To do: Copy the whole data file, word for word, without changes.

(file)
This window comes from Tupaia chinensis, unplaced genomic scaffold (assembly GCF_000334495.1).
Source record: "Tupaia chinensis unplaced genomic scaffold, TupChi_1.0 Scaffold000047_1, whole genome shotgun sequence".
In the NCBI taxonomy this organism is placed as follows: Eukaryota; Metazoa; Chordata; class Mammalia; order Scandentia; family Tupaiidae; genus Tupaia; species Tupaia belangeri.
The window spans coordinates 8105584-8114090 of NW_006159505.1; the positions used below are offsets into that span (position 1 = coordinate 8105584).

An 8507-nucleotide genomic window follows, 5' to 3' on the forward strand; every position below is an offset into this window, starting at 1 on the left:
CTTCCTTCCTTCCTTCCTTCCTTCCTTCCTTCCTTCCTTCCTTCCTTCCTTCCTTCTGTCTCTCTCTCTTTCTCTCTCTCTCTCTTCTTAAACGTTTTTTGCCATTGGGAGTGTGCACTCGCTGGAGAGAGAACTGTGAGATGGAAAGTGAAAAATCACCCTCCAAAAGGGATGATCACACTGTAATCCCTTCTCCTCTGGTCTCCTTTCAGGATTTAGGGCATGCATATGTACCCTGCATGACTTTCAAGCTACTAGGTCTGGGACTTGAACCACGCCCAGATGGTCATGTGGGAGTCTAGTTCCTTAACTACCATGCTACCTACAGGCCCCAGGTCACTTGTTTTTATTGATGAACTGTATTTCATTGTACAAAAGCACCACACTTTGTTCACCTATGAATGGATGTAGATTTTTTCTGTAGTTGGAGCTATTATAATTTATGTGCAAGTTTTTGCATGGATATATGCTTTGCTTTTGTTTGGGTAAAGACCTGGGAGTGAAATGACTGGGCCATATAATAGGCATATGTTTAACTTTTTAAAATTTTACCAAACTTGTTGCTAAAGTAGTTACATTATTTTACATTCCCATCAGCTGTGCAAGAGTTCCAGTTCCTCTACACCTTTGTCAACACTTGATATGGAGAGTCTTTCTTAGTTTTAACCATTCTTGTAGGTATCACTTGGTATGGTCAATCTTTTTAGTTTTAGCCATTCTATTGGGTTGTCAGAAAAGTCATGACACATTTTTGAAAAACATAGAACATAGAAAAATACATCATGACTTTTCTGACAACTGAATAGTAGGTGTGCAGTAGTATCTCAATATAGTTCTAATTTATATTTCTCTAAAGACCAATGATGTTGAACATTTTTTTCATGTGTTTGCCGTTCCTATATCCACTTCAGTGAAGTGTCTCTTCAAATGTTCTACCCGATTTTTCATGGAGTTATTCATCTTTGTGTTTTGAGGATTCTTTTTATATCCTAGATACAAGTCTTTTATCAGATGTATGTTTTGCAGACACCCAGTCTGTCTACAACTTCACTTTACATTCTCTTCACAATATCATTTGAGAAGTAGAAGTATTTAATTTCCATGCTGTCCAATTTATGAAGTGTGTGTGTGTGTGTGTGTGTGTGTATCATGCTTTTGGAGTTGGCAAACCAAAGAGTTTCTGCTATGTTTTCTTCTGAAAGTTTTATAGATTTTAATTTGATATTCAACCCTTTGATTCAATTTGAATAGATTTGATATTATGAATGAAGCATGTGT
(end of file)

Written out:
This window comes from Tupaia chinensis, unplaced genomic scaffold (assembly GCF_000334495.1).
Source record: "Tupaia chinensis unplaced genomic scaffold, TupChi_1.0 Scaffold000047_1, whole genome shotgun sequence".
In the NCBI taxonomy this organism is placed as follows: Eukaryota; Metazoa; Chordata; class Mammalia; order Scandentia; family Tupaiidae; genus Tupaia; species Tupaia belangeri.
The window spans coordinates 8105584-8114090 of NW_006159505.1; the positions used below are offsets into that span (position 1 = coordinate 8105584).

An 8507-nucleotide genomic window follows, 5' to 3' on the forward strand; every position below is an offset into this window, starting at 1 on the left:
CTTCCTTCCTTCCTTCCTTCCTTCCTTCCTTCCTTCCTTCCTTCCTTCCTTCCTTCTGTCTCTCTCTCTTTCTCTCTCTCTCTCTTCTTAAACGTTTTTTGCCATTGGGAGTGTGCACTCGCTGGAGAGAGAACTGTGAGATGGAAAGTGAAAAATCACCCTCCAAAAGGGATGATCACACTGTAATCCCTTCTCCTCTGGTCTCCTTTCAGGATTTAGGGCATGCATATGTACCCTGCATGACTTTCAAGCTACTAGGTCTGGGACTTGAACCACGCCCAGATGGTCATGTGGGAGTCTAGTTCCTTAACTACCATGCTACCTACAGGCCCCAGGTCACTTGTTTTTATTGATGAACTGTATTTCATTGTACAAAAGCACCACACTTTGTTCACCTATGAATGGATGTAGATTTTTTCTGTAGTTGGAGCTATTATAATTTATGTGCAAGTTTTTGCATGGATATATGCTTTGCTTTTGTTTGGGTAAAGACCTGGGAGTGAAATGACTGGGCCATATAATAGGCATATGTTTAACTTTTTAAAATTTTACCAAACTTGTTGCTAAAGTAGTTACATTATTTTACATTCCCATCAGCTGTGCAAGAGTTCCAGTTCCTCTACACCTTTGTCAACACTTGATATGGAGAGTCTTTCTTAGTTTTAACCATTCTTGTAGGTATCACTTGGTATGGTCAATCTTTTTAGTTTTAGCCATTCTATTGGGTTGTCAGAAAAGTCATGACACATTTTTGAAAAACATAGAACATAGAAAAATACATCATGACTTTTCTGACAACTGAATAGTAGGTGTGCAGTAGTATCTCAATATAGTTCTAATTTATATTTCTCTAAAGACCAATGATGTTGAACATTTTTTTCATGTGTTTGCCGTTCCTATATCCACTTCAGTGAAGTGTCTCTTCAAATGTTCTACCCGATTTTTCATGGAGTTATTCATCTTTGTGTTTTGAGGATTCTTTTTATATCCTAGATACAAGTCTTTTATCAGATGTATGTTTTGCAGACACCCAGTCTGTCTACAACTTCACTTTACATTCTCTTCACAATATCATTTGAGAAGTAGAAGTATTTAATTTCCATGCTGTCCAATTTATGAAGTGTGTGTGTGTGTGTGTGTGTGTGTATCATGCTTTTGGAGTTGGCAAACCAAAGAGTTTCTGCTATGTTTTCTTCTGAAAGTTTTATAGATTTTAATTTGATATTCAACCCTTTGATTCAATTTGAATAGATTTGATATTATGAATGAAGCATGTGT